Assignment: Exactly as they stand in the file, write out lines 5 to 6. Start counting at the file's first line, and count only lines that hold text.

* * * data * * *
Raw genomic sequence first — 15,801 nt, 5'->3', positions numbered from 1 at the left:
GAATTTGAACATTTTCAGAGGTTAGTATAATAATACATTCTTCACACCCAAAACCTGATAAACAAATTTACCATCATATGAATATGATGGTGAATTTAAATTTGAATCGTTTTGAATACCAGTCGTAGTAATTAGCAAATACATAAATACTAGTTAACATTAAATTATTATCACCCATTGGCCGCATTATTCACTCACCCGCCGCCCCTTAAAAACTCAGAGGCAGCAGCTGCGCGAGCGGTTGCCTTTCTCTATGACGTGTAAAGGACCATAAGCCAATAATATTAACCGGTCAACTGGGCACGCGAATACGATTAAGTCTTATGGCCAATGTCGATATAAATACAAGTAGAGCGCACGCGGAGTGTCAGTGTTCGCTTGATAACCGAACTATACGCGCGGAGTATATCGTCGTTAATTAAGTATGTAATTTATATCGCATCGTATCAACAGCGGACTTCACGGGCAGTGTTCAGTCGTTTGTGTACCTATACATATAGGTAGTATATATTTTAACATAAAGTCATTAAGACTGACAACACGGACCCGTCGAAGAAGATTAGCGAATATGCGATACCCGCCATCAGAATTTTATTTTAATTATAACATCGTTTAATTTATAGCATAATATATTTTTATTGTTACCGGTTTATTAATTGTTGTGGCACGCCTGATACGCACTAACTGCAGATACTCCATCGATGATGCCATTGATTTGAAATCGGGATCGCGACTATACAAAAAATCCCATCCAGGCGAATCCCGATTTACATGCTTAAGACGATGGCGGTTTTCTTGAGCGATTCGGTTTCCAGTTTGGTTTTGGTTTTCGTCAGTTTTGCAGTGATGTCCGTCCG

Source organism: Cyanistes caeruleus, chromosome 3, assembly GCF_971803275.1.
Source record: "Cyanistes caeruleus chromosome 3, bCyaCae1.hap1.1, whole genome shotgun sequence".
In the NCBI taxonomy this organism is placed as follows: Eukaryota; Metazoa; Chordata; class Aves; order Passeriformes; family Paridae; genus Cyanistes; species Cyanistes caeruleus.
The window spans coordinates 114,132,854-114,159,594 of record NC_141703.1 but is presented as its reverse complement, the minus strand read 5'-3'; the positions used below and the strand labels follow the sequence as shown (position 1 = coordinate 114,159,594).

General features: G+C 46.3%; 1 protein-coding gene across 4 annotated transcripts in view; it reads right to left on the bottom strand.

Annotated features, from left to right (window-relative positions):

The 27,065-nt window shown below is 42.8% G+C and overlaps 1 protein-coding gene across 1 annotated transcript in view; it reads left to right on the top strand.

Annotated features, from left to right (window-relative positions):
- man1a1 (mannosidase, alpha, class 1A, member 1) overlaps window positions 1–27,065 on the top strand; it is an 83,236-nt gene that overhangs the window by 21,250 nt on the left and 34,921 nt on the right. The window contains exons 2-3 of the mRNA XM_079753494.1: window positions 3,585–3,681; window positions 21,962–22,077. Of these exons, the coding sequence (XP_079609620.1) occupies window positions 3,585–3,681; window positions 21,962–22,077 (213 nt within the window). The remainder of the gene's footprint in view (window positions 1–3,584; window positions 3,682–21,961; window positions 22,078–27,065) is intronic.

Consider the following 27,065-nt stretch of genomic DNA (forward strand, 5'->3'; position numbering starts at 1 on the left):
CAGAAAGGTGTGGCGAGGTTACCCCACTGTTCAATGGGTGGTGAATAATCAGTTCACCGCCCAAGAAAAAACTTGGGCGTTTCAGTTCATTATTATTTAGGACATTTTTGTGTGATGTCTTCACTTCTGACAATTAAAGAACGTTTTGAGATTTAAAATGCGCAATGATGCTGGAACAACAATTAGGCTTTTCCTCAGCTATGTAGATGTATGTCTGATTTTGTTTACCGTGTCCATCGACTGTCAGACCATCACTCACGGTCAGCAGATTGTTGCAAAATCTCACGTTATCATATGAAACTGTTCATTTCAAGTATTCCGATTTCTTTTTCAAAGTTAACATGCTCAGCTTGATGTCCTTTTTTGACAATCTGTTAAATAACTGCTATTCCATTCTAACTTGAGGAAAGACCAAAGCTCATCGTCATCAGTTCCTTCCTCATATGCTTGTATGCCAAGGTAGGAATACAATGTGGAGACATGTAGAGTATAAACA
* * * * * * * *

In the NCBI taxonomy this organism is placed as follows: Eukaryota; Metazoa; Chordata; class Aves; order Passeriformes; family Paridae; genus Cyanistes; species Cyanistes caeruleus.
The window spans coordinates 114,132,854-114,159,594 of record NC_141703.1 but is presented as its reverse complement, the minus strand read 5'-3'; the positions used below and the strand labels follow the sequence as shown (position 1 = coordinate 114,159,594).